ADM. STILLMAN: Well, it started back in actually early 1998 when the three industry teams were empowered to define what system best serves the needs of the Coast Guard over the course of the next 30 to 40 years and they were given an opportunity to do so. A restrictive document was issued as far as competition and those three teams were empowered to attend to this with the Coast Guard.

And for the past three years they have been working with the Coast Guard in terms of offering a system-of-systems approach that best serves the maritime needs in the nation and, as I said earlier, that system is very robust in terms of its definition, its ships, its aircraft, its C4ISR, the command control communications complement, as well as the logistics package that attends to that. It is a very ambitious undertaking, to say the least.

MR. ABEL: Is it possible to boil down the specific problem or concern that motivated the initiation of Deep Water? I mean, what's the driving thing within the Coast Guard that needs to be addressed by Deep Water?

ADM. STILLMAN: Sure, I think, generally speaking, the ships and the assets that we operate are getting old and long in the tooth and, quite frankly, they're highly manpower-intensive. And by that I mean old ships require a lot of people to operate and that's not necessarily cost-effective.

The average of the cutters that we hope to replace is 28 years. That's fairly long in the tooth in sailors' terms. In addition, if you do a comparison of naval services today the Coast Guard is 37th of 39 in terms of age of its inventory.

So it's time and it's time because we're seeing problems tied to our operation safety issues that truly have to be corrected. When systems begin to fail and put your people in jeopardy you have no choice. It's time to reinvest and we've begun to see that so we've taken, I think, a very innovative tact in terms of finding the right solution to attend to this replacement program and that's what the Deep Water program is all about.

MR. LAWRENCE: The General Accounting Office and others have described the acquisition strategy as one of the most innovative and aggressive ways to acquire new equipment over the long term. Could you explain to our listeners why this program is so innovative?

ADM. STILLMAN: I'd be happy to. I think the best way to describe it is that it's a performance-based acquisition and by that I mean industry was not provided the requirement to replace this particular ship with a replacement ship and this particular aircraft with a like aircraft or one that's similar, quite the contrary. Because the Coast Guard has been very devoted to outcome-based performance, because, quite frankly, we took the Government Performance and Results Act back in the early '90s and embraced it and truly found that strategic plans, business plans, and performance goals helped people in terms of serving the public we were able to integrate performance specifications into this acquisition.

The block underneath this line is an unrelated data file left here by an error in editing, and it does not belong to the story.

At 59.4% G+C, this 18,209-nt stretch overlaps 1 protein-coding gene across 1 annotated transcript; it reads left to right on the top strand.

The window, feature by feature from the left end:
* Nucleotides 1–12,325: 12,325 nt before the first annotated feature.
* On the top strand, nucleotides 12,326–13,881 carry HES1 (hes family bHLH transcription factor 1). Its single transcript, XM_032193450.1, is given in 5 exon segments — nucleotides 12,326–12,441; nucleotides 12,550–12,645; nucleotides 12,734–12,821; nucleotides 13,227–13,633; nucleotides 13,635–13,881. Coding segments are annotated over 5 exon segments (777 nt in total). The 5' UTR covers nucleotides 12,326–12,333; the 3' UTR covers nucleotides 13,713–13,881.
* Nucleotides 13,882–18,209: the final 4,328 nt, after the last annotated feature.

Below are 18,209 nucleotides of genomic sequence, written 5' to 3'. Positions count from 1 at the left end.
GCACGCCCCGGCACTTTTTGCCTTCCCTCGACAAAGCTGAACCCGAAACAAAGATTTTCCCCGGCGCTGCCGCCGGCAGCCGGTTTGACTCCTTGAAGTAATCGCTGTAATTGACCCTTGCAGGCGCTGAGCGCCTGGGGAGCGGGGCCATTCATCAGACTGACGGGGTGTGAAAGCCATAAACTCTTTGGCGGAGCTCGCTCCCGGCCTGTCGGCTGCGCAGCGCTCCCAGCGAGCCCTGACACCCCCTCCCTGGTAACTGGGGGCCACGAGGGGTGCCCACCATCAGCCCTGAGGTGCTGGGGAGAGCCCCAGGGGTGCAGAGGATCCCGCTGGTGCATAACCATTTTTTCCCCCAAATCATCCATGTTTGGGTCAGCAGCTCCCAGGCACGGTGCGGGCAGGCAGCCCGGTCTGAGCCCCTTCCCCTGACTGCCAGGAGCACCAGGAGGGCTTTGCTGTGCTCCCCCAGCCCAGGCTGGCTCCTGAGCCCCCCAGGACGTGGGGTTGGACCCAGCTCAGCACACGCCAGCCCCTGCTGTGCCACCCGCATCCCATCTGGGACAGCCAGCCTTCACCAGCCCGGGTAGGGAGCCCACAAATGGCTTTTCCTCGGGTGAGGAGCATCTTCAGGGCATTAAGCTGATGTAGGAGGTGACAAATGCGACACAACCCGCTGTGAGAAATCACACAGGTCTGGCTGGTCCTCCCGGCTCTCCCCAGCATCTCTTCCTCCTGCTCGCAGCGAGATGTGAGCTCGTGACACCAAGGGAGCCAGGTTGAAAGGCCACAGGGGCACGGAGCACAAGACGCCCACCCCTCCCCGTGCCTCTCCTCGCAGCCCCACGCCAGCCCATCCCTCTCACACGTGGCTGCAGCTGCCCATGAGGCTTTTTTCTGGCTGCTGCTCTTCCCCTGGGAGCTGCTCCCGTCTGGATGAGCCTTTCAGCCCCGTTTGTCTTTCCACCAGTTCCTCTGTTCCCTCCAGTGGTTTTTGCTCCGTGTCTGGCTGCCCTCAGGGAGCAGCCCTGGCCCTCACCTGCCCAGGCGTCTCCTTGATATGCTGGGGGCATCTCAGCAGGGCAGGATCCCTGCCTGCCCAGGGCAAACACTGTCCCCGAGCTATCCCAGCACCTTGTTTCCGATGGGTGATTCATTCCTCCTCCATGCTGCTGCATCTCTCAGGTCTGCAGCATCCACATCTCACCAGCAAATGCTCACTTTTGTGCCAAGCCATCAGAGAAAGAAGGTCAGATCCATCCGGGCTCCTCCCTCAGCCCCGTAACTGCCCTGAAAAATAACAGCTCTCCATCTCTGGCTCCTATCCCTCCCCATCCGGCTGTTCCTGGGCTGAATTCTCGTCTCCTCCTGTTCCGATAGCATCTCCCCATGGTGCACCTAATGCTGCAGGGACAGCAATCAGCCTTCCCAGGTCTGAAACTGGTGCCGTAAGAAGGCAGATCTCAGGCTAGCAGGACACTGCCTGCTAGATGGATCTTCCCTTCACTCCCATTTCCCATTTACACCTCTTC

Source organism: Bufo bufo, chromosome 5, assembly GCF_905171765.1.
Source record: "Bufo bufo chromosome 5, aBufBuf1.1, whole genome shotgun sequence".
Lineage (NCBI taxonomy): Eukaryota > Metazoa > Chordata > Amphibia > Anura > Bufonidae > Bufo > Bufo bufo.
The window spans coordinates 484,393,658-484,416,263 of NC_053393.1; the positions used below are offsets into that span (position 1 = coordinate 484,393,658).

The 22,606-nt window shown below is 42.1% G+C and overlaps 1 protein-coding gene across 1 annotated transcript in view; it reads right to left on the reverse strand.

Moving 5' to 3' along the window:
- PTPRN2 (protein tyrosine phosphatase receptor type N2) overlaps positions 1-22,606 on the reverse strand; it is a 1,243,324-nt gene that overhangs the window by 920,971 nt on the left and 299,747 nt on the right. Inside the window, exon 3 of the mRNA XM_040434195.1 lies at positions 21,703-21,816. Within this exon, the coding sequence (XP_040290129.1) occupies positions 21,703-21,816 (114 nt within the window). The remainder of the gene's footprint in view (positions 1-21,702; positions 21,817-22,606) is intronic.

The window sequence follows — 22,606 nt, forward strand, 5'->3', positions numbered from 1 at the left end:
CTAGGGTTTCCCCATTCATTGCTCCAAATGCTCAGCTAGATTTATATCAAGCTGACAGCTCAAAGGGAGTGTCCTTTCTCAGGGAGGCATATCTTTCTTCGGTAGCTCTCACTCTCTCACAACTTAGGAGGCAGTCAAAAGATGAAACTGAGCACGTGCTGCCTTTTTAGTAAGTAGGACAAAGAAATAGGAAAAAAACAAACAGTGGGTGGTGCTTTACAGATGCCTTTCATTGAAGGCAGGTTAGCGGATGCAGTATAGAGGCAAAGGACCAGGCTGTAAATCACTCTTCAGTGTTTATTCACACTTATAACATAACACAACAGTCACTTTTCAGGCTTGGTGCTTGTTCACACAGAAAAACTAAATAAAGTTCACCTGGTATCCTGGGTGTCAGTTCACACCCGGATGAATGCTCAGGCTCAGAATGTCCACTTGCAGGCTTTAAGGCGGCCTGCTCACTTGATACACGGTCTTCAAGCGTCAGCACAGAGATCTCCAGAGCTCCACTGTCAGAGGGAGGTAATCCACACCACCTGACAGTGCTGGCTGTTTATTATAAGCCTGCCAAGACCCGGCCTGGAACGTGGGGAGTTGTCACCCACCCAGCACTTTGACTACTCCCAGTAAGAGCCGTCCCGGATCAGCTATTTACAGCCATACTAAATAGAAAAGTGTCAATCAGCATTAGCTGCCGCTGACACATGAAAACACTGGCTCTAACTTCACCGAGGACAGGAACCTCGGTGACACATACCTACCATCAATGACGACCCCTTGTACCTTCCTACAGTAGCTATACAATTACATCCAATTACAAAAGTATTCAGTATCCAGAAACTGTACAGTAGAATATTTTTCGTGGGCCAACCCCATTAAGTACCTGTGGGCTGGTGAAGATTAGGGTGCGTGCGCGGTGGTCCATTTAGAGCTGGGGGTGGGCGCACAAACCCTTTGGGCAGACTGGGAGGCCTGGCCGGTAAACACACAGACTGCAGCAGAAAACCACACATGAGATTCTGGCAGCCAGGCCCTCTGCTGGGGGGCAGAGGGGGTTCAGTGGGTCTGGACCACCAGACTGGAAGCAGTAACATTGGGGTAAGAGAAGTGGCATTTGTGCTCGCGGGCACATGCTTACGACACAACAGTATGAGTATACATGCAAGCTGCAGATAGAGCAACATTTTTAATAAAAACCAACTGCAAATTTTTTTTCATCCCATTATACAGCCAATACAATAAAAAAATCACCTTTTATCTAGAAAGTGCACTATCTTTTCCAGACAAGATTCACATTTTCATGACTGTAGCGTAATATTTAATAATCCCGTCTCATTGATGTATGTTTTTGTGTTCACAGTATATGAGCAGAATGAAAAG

What we did is we gave industry 66 specifications of performance for this system and said design the most cost-effective and operationally effective mixture of assets that truly will serve the American public's needs in the maritime environment over the course of the next 30 years. That is innovative and I think that the President's Management Plan has the right answer in terms of truly focusing on the need to link budgets with performance.

Well, quite frankly, that's what this acquisition does. It is performance based and because of that it is certainly considered innovative and I think potentially a benchmark for other people to look to.

MR. ABEL: One of the other things truly unique about this program is that it essentially asks the prime contractor to do all the work. What types of oversight are you planning to use to ensure accountability for the results?

ADM. STILLMAN: Well, let me just recast your question a bit. I don't think there's any question that fundamental to the acquisition strategy is a prime integrator and that prime will be given a five-year, award-term contract to basically become a partner with the Coast Guard, if you will, in terms of beginning to build out this system.

Now, I should qualify and state that we were realists about this. We were hoping to get 300 million in fiscal year '02. We are hoping to get 500 million in '98 dollars every year thereafter until this system is built out. That's realistic because function 400, where the Coast Guard is funded is, well, I would describe it as a tough neighborhood, if you will, when you're competing and working with FAA and the other modes in transportation, particularly in light of the mandates post-9/11. Let's be realistic here.

We cannot recapitalize the Coast Guard immediately with a major amount of money. It has to be sequenced over time and we designed the acquisition strategy accordingly but that said, we will have a partnership with a prime integrator and that prime integrator will he held accountable for performance as well as the total ownership cost of the system.

What we did is we tried to simplify the issue in some respects as far as the pillars of the acquisition. We told the industry teams to design the most effective system based on our performance goals but we also told them we've passed the CFO audit, we know where we're spending our money, you have $996 million to start with in designing on an annual basis to cover the operational expenses tied to this system. That's what the Coast Guard spends today in terms of attending to the operational requirements of all these missions in the offshore arena.

So the prime is afforded the opportunity to work with those pillars, if you will, control and attend to total ownership costs while at the same time advancing the operational effectiveness of the Coast Guard. And so that will be a partnership and, honestly, it's got to be what I would call a contract, not management by contract solely but management by, honestly, relationship and partnership.

And because we're using performance-based requirements I think the objective realities can work in our favor in that regard.